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NORTH TEXAS (CBSDFW.COM) – Many people guilty of using their phones while driving – even if they don’t admit it. According to a new study, distracted driving is probably worse than you think, with drivers looking at their smartphones on 88 out of 100 trips.
The study conducted by Zendrive has Texas as the 17th worse state for phone-distracted drivers. The study found that during an hour-long trip, drivers in the U.S. spent an average of 3.5-minutes using their phones.
Some North Texans who have their phones out while on the road say they use the devices to listen to music, check social media, or just stay reachable. But Garland police spokesman Lieutenant Pedro Barineau said none of those are more important than safety. “Put your phone down. You can text or get on your phone later. But when you’re driving it’s very, very important to pay attention to what’s going on around you.”
Some people say they never take their phones out while driving and can’t imagine why anyone would be texting or online instead of being focused on the road. One Texas driver said, “I do not talk… I don’t even answer the phone, which sometimes might get me in trouble with my boss because they want answers right away. I said ‘I cannot talk while I’m driving. Period.’”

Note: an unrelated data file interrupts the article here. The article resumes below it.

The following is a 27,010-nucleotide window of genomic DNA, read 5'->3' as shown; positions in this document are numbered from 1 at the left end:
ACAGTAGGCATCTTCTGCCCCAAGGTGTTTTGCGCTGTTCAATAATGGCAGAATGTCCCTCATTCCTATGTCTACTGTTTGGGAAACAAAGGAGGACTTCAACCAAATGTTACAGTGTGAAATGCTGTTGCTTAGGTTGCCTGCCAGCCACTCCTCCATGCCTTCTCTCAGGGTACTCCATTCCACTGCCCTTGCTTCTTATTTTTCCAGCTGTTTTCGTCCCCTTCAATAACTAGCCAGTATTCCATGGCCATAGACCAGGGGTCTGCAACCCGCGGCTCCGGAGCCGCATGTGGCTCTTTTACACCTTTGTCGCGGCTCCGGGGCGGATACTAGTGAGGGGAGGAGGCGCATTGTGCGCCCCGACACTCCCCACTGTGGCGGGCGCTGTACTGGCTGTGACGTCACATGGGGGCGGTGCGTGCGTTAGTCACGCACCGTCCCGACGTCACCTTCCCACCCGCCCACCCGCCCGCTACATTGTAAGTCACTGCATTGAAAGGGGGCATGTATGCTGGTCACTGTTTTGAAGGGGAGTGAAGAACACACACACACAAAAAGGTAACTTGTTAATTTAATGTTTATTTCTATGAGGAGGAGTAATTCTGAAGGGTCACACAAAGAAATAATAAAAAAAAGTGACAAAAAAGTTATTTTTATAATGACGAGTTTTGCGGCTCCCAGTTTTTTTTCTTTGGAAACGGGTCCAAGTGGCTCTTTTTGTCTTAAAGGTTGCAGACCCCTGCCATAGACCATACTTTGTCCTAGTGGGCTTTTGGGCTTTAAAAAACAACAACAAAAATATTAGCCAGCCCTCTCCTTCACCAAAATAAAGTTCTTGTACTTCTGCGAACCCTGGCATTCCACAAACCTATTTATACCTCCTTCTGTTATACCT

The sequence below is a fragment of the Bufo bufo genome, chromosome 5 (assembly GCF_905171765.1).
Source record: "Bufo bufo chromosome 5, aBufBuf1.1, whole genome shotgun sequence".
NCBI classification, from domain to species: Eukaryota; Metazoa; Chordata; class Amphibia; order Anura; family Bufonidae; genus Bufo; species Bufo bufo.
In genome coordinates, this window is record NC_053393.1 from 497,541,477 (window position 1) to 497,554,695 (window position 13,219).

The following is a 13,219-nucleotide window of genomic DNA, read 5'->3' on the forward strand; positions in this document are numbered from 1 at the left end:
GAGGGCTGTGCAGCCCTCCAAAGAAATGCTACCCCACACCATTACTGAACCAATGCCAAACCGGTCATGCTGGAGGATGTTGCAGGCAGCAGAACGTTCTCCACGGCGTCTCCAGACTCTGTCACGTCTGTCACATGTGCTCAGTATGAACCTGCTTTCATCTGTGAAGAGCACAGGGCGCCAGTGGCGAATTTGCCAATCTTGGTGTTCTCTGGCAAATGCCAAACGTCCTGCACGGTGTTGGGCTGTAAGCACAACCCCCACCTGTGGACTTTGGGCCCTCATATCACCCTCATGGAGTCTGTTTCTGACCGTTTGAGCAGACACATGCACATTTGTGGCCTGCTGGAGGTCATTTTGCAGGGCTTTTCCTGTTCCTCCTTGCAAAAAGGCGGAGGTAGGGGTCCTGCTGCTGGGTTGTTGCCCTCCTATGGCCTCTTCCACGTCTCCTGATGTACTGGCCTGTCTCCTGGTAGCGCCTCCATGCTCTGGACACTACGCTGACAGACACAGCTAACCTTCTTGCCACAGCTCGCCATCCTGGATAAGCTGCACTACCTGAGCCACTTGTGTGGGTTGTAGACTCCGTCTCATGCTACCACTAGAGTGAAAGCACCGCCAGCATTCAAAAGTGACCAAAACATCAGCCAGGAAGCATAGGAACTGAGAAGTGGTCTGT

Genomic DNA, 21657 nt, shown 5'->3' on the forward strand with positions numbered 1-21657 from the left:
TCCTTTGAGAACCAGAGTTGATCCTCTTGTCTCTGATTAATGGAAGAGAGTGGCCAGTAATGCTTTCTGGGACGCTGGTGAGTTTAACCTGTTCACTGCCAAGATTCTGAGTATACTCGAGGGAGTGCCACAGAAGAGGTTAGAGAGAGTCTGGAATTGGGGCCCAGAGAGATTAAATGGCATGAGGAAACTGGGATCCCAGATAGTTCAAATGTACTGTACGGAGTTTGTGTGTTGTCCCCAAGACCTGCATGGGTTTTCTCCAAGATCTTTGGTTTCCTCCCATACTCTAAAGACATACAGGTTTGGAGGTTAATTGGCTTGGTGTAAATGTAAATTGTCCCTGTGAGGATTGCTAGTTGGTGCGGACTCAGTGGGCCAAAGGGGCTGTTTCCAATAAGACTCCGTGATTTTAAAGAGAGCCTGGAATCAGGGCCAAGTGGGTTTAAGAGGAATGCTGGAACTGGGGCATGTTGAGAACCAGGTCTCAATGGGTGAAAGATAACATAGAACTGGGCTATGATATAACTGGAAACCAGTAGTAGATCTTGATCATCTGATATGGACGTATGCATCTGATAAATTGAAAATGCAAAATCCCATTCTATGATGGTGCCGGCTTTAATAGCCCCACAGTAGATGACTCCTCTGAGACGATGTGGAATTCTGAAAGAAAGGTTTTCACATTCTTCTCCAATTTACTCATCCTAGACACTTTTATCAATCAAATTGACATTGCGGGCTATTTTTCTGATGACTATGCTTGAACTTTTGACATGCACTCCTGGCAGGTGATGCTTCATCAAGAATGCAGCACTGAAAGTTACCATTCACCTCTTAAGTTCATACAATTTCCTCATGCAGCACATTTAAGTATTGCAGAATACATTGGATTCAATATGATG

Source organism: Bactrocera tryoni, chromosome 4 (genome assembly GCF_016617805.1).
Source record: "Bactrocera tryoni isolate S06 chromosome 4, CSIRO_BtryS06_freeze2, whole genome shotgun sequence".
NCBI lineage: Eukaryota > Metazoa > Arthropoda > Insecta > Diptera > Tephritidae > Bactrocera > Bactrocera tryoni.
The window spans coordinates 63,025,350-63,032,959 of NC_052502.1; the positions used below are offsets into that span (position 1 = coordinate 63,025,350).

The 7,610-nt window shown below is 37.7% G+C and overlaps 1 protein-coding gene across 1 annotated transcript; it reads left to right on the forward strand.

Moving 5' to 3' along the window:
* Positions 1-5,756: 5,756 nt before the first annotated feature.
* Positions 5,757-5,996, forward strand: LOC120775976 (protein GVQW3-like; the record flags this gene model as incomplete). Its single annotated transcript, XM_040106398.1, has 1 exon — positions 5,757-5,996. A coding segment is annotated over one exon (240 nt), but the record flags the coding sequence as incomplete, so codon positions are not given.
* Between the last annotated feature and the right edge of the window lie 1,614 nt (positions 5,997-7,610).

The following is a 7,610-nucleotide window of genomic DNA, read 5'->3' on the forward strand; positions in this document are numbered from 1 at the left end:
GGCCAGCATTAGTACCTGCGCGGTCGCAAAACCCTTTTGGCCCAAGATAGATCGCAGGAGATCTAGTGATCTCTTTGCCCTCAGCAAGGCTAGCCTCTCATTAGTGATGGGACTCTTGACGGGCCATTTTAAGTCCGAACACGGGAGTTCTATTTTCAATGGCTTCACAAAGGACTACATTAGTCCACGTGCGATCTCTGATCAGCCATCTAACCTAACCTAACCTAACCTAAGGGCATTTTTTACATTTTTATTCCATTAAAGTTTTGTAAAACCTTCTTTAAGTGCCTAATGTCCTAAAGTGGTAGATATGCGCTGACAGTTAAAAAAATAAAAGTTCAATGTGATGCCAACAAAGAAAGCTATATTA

Other drivers are active on their phones while behind the wheel, but admit they know how dangerous it is and that they shouldn’t do it. “I work in healthcare and I see people all the time that have been in really bad car accidents and I know that it can happen to me so… it’s a really bad habit that I’m trying to break.”
Texting while driving is banned in all school zones and some North Texas cities have a full ban in place.
Police departments across Texas work hard to keep the message about distracted driving, any kind, out there but many say they aren’t sure how well the message is getting across. “It’s very difficult to tell whether people are being receptive or not, because it’s still going on and you see people all the time doing that,” Lt. Barineau said.
By state, the most phone-distracted driving is being done in Vermont – where drivers on average used their phones for 4.4 minutes per hour. Mississippi, Louisiana and Alabama filled the next closet spots.
Oregon had the least distracted drivers, with folks behind the wheel only spending 2.2 minutes per hour on their phones.
It only takes 2-seconds for a driver going 55 mph to travel the length of two basketball courts. The statistics are why Lt. Barineau and other members of law enforcement continually stress how dangerous distracted driving is. “Playing on your phone while driving is a huge risk and it can create a hazard for everybody, and ultimately injure or kill somebody if an accident occurs,” he said.